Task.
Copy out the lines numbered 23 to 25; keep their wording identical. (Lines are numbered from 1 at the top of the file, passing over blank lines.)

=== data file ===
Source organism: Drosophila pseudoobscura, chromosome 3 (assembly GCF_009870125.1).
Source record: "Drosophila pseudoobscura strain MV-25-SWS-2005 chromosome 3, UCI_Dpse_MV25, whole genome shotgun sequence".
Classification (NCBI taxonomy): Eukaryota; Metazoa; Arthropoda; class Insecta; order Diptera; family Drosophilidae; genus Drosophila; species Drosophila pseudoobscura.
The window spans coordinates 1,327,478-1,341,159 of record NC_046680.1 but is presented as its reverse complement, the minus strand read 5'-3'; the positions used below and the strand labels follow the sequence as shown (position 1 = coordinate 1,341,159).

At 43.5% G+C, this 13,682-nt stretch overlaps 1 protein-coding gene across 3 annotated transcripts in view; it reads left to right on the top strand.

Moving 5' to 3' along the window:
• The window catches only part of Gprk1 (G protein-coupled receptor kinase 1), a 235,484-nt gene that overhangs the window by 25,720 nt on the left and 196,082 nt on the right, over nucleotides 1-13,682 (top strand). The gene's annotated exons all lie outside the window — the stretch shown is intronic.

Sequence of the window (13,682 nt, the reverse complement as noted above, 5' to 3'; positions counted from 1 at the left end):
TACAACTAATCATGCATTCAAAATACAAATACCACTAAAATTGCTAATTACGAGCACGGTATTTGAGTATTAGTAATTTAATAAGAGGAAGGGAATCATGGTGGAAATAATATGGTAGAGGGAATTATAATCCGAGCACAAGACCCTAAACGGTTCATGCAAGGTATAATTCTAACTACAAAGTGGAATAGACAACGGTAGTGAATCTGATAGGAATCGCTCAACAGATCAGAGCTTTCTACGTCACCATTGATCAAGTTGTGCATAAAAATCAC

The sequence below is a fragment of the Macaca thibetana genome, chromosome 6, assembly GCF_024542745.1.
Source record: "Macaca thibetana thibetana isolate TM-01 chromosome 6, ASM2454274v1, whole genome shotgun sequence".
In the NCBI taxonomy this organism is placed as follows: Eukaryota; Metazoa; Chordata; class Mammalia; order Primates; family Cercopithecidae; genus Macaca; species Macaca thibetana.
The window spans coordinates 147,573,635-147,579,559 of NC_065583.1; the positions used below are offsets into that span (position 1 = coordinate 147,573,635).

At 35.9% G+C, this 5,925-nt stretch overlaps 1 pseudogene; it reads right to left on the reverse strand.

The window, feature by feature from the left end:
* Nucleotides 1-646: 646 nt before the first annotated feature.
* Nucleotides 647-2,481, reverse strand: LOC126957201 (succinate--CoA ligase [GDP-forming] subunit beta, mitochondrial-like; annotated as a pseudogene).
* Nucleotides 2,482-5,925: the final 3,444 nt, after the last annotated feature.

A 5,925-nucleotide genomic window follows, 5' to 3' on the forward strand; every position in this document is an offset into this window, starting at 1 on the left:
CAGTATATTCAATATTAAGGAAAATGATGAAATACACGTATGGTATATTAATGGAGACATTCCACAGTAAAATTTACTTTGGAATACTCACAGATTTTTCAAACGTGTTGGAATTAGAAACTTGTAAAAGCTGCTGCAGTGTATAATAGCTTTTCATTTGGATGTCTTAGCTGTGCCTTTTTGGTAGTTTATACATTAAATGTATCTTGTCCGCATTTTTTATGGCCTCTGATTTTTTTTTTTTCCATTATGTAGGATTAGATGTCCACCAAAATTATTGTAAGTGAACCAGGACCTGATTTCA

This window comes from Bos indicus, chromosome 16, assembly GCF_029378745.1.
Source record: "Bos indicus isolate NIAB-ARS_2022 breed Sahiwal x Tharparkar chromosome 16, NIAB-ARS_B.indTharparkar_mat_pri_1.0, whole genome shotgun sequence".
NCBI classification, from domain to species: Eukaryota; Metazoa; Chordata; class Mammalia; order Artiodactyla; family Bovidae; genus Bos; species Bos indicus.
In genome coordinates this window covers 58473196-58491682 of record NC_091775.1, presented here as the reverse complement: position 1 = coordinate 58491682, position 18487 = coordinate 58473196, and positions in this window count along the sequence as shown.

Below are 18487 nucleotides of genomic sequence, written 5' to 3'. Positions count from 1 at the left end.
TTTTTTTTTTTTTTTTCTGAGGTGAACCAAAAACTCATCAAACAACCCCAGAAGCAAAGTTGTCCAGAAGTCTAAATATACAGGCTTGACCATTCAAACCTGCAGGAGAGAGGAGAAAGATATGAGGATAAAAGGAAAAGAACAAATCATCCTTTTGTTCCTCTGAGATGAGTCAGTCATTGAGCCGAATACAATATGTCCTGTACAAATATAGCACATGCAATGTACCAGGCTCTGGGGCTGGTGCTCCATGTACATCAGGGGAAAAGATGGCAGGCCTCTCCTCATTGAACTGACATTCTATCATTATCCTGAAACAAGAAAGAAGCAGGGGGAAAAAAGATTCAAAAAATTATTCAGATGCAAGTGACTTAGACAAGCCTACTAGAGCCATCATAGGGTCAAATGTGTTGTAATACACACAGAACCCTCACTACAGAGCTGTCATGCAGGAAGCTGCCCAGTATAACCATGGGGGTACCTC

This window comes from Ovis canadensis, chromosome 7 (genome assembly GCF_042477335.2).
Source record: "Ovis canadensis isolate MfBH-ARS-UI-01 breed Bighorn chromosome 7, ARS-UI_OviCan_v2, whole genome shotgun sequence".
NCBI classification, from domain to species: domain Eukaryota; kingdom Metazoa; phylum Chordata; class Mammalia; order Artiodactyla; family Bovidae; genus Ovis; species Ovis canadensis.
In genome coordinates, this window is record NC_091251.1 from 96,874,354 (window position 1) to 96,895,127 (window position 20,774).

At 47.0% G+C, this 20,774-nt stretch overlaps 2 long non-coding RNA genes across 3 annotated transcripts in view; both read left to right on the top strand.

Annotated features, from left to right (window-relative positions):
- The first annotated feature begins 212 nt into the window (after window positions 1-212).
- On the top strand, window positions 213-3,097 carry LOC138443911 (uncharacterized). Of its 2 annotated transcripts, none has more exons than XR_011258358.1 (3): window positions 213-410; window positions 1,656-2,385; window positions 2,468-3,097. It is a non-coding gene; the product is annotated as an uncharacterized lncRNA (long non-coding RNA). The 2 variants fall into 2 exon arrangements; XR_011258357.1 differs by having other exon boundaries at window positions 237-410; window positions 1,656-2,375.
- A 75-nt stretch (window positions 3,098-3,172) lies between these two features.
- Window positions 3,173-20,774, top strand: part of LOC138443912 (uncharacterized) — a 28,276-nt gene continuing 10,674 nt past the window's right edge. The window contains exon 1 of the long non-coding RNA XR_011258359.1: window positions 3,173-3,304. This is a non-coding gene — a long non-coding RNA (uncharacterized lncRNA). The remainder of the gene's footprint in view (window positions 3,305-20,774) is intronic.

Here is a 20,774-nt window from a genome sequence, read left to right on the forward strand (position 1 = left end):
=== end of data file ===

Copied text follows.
NCBI classification, from domain to species: Eukaryota; Metazoa; Chordata; class Mammalia; order Artiodactyla; family Bovidae; genus Bos; species Bos indicus.
In genome coordinates this window covers 58473196-58491682 of record NC_091775.1, presented here as the reverse complement: position 1 = coordinate 58491682, position 18487 = coordinate 58473196, and positions in this window count along the sequence as shown.

Below are 18487 nucleotides of genomic sequence, written 5' to 3'. Positions count from 1 at the left end.